Steven Pinker’s The Blank Slate: The Modern Denial of Human Nature

This book was something of an aberration for me: what I read and when is usually the product of much forethought and careful selection out of an ever-growing, increasingly threatening pile of books atop my writing desk. Prior to purchasing it, I had very little knowledge of who Steven Pinker is or what his positions are, but something about the title caught my eye and cohered with much of my recent private thinking, and so I risked disappointment and wasted time. I am extremely grateful that I did.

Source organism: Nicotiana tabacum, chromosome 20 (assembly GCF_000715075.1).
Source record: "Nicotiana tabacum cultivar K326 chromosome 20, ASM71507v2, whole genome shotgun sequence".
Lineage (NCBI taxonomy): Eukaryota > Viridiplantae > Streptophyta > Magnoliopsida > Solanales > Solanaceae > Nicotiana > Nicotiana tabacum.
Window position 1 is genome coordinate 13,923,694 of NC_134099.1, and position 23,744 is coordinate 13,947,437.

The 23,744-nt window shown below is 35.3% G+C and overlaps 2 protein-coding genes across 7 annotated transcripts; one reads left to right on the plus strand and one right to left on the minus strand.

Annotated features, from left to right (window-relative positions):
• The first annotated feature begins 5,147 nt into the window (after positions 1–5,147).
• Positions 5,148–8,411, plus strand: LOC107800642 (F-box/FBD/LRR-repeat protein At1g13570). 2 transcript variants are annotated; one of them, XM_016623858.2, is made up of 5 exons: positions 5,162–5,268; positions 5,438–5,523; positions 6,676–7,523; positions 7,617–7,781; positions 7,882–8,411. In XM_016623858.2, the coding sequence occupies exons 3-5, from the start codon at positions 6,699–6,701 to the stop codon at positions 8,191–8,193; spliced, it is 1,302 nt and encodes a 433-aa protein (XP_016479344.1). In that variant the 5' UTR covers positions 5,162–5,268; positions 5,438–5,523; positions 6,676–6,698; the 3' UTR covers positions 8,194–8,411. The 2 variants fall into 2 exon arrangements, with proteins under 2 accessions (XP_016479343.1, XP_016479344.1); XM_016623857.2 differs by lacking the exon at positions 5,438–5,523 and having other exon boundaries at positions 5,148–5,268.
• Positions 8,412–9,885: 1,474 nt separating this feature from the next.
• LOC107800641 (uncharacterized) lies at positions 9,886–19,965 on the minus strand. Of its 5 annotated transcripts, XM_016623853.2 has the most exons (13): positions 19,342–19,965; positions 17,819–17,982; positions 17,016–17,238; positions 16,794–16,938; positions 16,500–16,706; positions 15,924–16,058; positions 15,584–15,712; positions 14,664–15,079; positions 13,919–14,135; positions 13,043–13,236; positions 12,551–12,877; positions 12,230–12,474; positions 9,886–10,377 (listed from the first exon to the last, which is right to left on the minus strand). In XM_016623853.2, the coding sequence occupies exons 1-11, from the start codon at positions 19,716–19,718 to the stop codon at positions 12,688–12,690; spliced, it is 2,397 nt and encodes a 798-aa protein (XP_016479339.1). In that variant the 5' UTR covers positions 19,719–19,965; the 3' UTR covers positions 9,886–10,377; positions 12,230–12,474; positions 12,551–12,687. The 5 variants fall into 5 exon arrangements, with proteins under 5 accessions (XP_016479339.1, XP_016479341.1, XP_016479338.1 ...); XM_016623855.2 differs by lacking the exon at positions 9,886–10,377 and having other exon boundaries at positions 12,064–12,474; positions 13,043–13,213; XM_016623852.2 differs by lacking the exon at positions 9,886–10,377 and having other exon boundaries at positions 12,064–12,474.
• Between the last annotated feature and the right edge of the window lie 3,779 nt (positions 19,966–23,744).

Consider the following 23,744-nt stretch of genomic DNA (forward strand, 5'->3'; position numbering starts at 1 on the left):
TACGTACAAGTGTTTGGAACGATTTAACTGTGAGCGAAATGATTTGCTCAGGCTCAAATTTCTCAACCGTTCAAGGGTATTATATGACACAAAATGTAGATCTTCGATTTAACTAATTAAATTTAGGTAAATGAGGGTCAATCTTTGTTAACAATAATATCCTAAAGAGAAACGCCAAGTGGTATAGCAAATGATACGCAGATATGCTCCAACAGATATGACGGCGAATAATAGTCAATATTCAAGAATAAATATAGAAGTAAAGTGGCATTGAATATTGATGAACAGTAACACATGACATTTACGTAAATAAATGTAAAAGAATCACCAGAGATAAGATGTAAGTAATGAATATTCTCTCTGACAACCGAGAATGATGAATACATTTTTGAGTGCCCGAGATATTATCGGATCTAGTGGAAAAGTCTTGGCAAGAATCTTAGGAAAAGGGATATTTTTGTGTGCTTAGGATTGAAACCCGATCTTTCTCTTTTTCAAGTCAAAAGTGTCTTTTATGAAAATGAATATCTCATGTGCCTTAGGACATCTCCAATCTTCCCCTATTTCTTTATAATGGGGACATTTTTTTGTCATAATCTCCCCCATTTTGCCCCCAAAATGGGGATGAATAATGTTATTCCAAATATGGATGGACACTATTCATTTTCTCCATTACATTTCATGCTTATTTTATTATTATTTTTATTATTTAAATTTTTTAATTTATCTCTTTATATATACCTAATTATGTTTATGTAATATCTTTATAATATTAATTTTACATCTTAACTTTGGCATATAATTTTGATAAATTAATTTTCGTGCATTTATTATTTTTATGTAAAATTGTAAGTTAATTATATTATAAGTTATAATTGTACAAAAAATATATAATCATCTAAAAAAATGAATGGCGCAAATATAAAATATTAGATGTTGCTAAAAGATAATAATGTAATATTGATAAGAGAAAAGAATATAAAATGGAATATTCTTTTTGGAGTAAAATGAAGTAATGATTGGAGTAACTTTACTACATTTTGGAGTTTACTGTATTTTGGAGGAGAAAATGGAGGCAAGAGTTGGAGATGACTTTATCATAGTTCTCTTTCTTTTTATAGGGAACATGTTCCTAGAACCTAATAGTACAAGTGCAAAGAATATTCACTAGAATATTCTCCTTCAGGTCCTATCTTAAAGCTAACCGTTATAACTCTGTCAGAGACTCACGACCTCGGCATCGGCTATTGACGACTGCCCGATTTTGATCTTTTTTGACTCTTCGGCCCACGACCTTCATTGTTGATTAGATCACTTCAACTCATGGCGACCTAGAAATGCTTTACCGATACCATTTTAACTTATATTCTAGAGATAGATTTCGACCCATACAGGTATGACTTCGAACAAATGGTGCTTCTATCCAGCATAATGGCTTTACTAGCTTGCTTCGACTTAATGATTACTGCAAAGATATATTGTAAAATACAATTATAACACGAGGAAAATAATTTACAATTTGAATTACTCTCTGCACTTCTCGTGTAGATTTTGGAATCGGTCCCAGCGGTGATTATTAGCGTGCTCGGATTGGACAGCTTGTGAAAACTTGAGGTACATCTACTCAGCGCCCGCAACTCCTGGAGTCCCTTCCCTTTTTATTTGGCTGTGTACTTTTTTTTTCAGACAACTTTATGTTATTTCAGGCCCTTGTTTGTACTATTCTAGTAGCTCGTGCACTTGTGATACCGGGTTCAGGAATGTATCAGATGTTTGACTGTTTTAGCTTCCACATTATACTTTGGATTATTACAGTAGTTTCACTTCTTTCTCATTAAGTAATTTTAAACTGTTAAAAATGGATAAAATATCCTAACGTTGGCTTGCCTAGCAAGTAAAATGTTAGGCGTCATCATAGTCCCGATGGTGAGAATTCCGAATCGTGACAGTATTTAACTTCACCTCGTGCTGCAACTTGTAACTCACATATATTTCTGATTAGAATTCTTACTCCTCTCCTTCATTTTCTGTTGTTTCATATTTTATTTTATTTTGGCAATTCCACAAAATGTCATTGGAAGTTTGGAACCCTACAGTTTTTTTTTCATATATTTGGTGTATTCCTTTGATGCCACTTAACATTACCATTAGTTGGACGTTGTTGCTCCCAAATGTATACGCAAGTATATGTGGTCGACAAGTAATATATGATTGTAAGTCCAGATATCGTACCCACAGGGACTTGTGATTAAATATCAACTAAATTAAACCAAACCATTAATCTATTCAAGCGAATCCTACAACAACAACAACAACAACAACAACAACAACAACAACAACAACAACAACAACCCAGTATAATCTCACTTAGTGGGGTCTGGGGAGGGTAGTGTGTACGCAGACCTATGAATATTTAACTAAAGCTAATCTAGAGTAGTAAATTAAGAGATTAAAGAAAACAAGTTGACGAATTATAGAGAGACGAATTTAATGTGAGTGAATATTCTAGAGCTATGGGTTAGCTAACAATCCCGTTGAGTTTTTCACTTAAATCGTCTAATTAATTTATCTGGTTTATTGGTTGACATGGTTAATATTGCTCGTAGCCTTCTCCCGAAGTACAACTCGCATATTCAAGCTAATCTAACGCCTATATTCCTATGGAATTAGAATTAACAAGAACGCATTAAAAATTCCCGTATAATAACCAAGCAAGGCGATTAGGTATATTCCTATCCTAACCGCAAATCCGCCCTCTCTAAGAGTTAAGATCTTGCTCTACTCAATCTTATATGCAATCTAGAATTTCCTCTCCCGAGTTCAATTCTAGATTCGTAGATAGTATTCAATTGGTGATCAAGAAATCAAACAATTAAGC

Steven Pinker is a fellow Montrealer, a trifling fact I nonetheless take pride in, and currently a Harvard Professor of Psychology. He is a proponent of the much-maligned field of evolutionary psychology, which seeks to explain human behaviors, emotions and motivations in Darwinian terms. This is where the first digression becomes necessary. Evolutionary psychology, as a discipline, is extremely controversial, mired in misguided criticisms equating it with eugenics and Social Darwinism. In the 20th century, in the wake of Hitler’s death camps and the horrors of Nazi ideologies concerning race, the study of evolutionary psychology became a taboo, and publishing or researching in the discipline carried with it inherent risks. However, the truth will out, and a growing body of evidence has slowly been vindicating the field and increasing its prominence and prestige. Pinker, whose breakthrough work The Language Instinct argued that language is a biological adaptation rather than a cultural one, is at the forefront of this new field.